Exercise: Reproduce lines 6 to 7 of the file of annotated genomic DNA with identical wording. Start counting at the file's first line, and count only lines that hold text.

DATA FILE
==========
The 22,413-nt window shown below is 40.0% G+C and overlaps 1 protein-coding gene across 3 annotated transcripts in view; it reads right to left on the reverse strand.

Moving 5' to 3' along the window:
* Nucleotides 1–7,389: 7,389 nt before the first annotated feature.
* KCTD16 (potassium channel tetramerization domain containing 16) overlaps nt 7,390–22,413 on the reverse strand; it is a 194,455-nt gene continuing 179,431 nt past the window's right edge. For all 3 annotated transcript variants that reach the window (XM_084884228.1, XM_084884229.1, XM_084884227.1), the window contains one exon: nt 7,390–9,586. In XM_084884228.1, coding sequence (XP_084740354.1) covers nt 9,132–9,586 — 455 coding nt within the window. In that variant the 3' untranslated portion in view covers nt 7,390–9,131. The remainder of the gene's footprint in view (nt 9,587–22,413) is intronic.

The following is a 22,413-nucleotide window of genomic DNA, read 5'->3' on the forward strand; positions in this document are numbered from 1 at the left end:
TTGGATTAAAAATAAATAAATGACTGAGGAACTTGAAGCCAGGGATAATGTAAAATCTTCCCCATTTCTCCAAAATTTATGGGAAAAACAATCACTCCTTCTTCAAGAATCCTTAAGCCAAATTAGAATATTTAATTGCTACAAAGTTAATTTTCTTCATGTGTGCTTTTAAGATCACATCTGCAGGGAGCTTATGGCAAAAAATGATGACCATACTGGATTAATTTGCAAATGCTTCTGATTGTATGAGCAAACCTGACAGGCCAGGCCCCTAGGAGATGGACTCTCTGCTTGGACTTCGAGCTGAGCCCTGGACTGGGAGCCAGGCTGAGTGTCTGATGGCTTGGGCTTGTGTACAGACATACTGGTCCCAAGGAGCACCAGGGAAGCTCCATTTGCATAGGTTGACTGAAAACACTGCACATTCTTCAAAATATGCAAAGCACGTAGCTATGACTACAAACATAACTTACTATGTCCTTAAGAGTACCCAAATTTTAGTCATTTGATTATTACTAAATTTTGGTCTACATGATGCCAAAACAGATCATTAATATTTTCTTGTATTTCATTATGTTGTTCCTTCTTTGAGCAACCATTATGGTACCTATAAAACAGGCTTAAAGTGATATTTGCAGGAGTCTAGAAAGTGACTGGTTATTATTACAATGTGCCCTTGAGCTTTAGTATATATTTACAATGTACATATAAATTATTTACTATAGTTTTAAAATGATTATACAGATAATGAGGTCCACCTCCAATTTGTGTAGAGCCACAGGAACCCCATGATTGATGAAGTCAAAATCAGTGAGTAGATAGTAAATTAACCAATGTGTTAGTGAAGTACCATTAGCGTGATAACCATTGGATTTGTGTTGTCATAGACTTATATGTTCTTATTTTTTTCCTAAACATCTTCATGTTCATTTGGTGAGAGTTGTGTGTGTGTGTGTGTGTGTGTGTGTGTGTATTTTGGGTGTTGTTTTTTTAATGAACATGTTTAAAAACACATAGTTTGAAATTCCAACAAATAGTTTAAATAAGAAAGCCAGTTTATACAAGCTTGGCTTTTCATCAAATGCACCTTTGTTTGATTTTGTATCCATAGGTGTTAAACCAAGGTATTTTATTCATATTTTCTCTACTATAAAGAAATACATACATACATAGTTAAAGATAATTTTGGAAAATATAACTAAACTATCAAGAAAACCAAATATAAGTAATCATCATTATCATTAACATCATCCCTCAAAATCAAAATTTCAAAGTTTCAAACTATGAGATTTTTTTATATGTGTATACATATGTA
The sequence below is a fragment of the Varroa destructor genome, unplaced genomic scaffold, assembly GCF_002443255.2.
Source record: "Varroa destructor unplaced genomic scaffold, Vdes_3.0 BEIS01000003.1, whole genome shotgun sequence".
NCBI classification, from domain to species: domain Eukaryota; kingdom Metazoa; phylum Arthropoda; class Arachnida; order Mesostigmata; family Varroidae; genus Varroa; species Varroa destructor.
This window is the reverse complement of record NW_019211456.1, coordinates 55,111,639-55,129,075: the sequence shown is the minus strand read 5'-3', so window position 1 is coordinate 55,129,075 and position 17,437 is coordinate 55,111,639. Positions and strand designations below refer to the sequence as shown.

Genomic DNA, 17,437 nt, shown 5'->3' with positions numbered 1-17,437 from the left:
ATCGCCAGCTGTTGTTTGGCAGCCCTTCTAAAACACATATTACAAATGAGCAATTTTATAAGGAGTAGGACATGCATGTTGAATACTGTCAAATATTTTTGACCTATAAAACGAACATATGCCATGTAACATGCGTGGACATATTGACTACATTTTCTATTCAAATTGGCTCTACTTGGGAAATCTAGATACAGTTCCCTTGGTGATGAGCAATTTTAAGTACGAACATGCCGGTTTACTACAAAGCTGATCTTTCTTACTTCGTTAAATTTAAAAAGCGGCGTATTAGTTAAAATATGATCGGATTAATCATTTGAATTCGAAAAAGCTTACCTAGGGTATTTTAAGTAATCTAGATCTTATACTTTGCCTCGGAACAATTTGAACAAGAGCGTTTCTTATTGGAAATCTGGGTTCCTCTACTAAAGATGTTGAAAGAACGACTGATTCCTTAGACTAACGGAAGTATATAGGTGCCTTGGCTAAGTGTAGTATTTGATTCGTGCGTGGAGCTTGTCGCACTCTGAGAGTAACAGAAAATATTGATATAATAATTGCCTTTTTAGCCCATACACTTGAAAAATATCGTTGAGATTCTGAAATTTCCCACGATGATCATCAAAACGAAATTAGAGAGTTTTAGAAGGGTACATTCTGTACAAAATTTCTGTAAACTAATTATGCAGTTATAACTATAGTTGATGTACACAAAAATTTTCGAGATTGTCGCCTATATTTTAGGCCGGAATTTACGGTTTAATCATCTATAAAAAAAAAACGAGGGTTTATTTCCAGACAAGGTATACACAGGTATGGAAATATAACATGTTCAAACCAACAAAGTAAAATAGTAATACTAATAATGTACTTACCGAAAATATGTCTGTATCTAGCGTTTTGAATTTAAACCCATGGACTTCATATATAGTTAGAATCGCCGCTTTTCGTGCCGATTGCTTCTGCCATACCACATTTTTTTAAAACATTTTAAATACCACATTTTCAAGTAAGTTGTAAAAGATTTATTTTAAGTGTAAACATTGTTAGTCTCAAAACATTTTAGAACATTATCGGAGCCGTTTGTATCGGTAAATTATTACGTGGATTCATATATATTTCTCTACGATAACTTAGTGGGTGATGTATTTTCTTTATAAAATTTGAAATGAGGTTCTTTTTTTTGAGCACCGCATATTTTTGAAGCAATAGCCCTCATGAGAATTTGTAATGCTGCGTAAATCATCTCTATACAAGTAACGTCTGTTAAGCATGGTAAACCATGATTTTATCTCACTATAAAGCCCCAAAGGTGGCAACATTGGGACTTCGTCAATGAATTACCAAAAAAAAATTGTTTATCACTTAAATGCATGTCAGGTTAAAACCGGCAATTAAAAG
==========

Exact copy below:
TTGGATTAAAAATAAATAAATGACTGAGGAACTTGAAGCCAGGGATAATGTAAAATCTTCCCCATTTCTCCAAAATTTATGGGAAAAACAATCACTCCTTCTTCAAGAATCCTTAAGCCAAATTAGAATATTTAATTGCTACAAAGTTAATTTTCTTCATGTGTGCTTTTAAGATCACATCTGCAGGGAGCTTATGGCAAAAAATGATGACCATACTGGATTAATTTGCAAATGCTTCTGATTGTATGAGCAAACCTGACAGGCCAGGCCCCTAGGAGATGGACTCTCTGCTTGGACTTCGAGCTGAGCCCTGGACTGGGAGCCAGGCTGAGTGTCTGATGGCTTGGGCTTGTGTACAGACATACTGGTCCCAAGGAGCACCAGGGAAGCTCCATTTGCATAGGTTGACTGAAAACACTGCACATTCTTCAAAATATGCAAAGCACGTAGCTATGACTACAAACATAACTTACTATGTCCTTAAGAGTACCCAAATTTTAGTCATTTGATTATTACTAAATTTTGGTCTACATGATGCCAAAACAGATCATTAATATTTTCTTGTATTTCATTATGTTGTTCCTTCTTTGAGCAACCATTATGGTACCTATAAAACAGGCTTAAAGTGATATTTGCAGGAGTCTAGAAAGTGACTGGTTATTATTACAATGTGCCCTTGAGCTTTAGTATATATTTACAATGTACATATAAATTATTTACTATAGTTTTAAAATGATTATACAGATAATGAGGTCCACCTCCAATTTGTGTAGAGCCACAGGAACCCCATGATTGATGAAGTCAAAATCAGTGAGTAGATAGTAAATTAACCAATGTGTTAGTGAAGTACCATTAGCGTGATAACCATTGGATTTGTGTTGTCATAGACTTATATGTTCTTATTTTTTTCCTAAACATCTTCATGTTCATTTGGTGAGAGTTGTGTGTGTGTGTGTGTGTGTGTGTGTGTGTATTTTGGGTGTTGTTTTTTTAATGAACATGTTTAAAAACACATAGTTTGAAATTCCAACAAATAGTTTAAATAAGAAAGCCAGTTTATACAAGCTTGGCTTTTCATCAAATGCACCTTTGTTTGATTTTGTATCCATAGGTGTTAAACCAAGGTATTTTATTCATATTTTCTCTACTATAAAGAAATACATACATACATAGTTAAAGATAATTTTGGAAAATATAACTAAACTATCAAGAAAACCAAATATAAGTAATCATCATTATCATTAACATCATCCCTCAAAATCAAAATTTCAAAGTTTCAAACTATGAGATTTTTTTATATGTGTATACATATGTA
The sequence below is a fragment of the Varroa destructor genome, unplaced genomic scaffold, assembly GCF_002443255.2.